RC4 encryption algorithm is widely used with HTTPS protocol. Though it is vulnerable to attacks that can break the encryption in reasonable time like RC4 NOMORE site explains.

What countermeasures should be taken? Quoted from the RC NOMORE site:

The only good countermeasure is to stop using RC4. Nevertheless, we did observe that generating the required amount of traffic can be a bottleneck when executing the attack. Hence attacks can be made more expensive, though not prevented, by making it more difficult to generate traffic. One option is to prohibit browsers from making parallel connections when using RC4 (normally multiple connections are made to load websites faster). This reduces the speed at which clients can make requests, meaning they generate traffic more slowly. However, we stress that this would only increase the execution time of attacks, and not prevent them.

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Coveralls is web service created by LEMUR Heavy that helps tracking code coverage over time. Coveralls is free to use for open source projects and it requires that the projects are hosted at GitHub. The service was originally created for Ruby projects, but the provided API allows anybody to create code coverage report clients. Numerous integrations have been created for different languages such as Python, PHP, Node.js and Scala by the open source community, but there was no support for Java projects. I find this odd, because in the enterprise Java world such metrics are everyday life. There are plenty of different coverage tools and metrics platforms available like Cobertura, JaCoCo, SonarQube (previously known as Sonar) and so on. Continue reading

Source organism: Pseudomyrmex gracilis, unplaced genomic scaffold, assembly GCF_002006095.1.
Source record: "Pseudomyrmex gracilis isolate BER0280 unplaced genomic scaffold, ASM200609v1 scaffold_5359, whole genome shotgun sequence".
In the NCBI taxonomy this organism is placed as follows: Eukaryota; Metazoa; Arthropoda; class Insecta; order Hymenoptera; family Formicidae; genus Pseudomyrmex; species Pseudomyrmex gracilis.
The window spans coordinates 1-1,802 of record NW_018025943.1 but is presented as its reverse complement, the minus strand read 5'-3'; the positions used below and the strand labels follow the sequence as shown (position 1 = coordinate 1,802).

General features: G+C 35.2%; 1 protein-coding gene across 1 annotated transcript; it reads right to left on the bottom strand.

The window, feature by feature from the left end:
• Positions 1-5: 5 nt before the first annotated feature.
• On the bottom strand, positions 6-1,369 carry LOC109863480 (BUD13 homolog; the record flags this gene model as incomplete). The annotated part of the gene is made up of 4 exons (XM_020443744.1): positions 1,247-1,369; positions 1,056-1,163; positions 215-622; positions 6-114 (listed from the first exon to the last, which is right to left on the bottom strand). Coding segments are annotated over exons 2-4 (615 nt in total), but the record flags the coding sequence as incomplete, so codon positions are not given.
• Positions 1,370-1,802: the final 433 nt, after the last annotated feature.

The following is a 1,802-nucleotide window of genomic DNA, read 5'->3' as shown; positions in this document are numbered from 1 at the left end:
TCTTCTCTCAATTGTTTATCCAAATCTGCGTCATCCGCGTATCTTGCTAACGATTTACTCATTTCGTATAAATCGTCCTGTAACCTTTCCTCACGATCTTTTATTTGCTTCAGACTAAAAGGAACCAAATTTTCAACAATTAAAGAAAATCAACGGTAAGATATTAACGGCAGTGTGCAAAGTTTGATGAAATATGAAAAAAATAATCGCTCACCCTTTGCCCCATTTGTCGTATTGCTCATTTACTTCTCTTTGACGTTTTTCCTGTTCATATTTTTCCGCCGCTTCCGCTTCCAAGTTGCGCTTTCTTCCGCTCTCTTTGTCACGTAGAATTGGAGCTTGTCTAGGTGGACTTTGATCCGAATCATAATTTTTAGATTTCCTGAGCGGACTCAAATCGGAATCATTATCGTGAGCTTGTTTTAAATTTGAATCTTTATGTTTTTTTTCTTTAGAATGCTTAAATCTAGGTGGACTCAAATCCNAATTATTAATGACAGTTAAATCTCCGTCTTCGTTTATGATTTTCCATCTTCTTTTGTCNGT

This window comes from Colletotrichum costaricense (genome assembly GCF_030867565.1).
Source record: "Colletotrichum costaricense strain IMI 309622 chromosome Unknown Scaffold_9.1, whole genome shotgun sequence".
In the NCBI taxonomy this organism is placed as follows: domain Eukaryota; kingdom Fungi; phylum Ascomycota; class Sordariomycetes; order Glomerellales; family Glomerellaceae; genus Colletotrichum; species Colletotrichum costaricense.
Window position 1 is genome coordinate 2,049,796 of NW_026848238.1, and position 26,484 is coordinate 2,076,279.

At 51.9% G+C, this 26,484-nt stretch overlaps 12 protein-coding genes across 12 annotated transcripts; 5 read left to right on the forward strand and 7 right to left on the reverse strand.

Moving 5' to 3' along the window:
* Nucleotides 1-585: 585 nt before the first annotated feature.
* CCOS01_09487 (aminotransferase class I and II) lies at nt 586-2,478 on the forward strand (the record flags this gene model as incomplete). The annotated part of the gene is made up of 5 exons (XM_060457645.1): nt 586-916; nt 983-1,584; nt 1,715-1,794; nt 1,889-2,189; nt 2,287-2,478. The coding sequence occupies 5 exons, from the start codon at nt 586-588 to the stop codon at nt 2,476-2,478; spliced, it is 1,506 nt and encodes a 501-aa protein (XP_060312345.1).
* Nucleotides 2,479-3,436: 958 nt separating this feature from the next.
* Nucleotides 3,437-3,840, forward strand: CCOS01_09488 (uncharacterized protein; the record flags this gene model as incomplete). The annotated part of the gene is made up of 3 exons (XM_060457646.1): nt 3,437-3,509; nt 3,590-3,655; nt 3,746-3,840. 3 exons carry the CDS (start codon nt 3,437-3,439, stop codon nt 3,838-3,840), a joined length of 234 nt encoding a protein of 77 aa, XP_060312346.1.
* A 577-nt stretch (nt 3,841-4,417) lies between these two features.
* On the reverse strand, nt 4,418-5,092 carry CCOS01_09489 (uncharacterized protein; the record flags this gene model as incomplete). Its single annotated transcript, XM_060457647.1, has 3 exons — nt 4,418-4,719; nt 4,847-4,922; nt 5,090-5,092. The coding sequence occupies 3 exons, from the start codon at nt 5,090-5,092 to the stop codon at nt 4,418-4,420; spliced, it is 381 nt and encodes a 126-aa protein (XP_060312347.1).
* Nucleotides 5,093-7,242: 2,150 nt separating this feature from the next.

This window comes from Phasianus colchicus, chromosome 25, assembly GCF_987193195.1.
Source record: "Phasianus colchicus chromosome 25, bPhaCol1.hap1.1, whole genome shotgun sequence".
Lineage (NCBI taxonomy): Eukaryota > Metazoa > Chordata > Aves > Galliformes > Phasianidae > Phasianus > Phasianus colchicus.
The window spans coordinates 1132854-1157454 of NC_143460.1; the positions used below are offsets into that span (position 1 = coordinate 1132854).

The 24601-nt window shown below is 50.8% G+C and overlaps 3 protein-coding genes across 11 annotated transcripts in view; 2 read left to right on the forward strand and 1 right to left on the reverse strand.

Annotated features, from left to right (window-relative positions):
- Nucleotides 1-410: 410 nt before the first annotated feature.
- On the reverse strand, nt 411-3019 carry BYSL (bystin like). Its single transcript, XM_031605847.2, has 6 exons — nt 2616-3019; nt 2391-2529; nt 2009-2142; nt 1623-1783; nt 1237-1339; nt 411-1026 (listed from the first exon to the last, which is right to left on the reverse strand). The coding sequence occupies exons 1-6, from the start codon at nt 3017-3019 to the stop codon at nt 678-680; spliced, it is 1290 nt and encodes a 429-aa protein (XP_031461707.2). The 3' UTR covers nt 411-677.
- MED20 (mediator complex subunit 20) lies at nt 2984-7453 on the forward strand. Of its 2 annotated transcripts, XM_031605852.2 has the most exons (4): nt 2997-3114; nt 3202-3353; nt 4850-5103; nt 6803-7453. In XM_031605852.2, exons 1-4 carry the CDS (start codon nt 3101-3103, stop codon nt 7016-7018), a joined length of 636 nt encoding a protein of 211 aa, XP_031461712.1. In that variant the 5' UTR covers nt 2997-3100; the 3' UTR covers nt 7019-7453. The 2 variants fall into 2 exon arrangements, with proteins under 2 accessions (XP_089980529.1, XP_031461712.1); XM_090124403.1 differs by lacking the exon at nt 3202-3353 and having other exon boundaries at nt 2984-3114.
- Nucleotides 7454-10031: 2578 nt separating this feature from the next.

Recently an encoding issue of HTTP form POST requests with Tomcat was found in a project I work. The form submit was triggered with Javascript and the normal submit behavior was disabled. The form page was rendered with Content-Type: text/html; charset=UTF-8 header, the HTML head section had <meta charset="utf-8"> hint and the form was defined as normal <form> without any additional attributes. This should have resulted the form to posted with application/x-www-form-urlencoded content type using UTF-8 encoding. But no, this did not work with Tomcat, for unknown reason, though everything worked fine with Jetty application server. Continue reading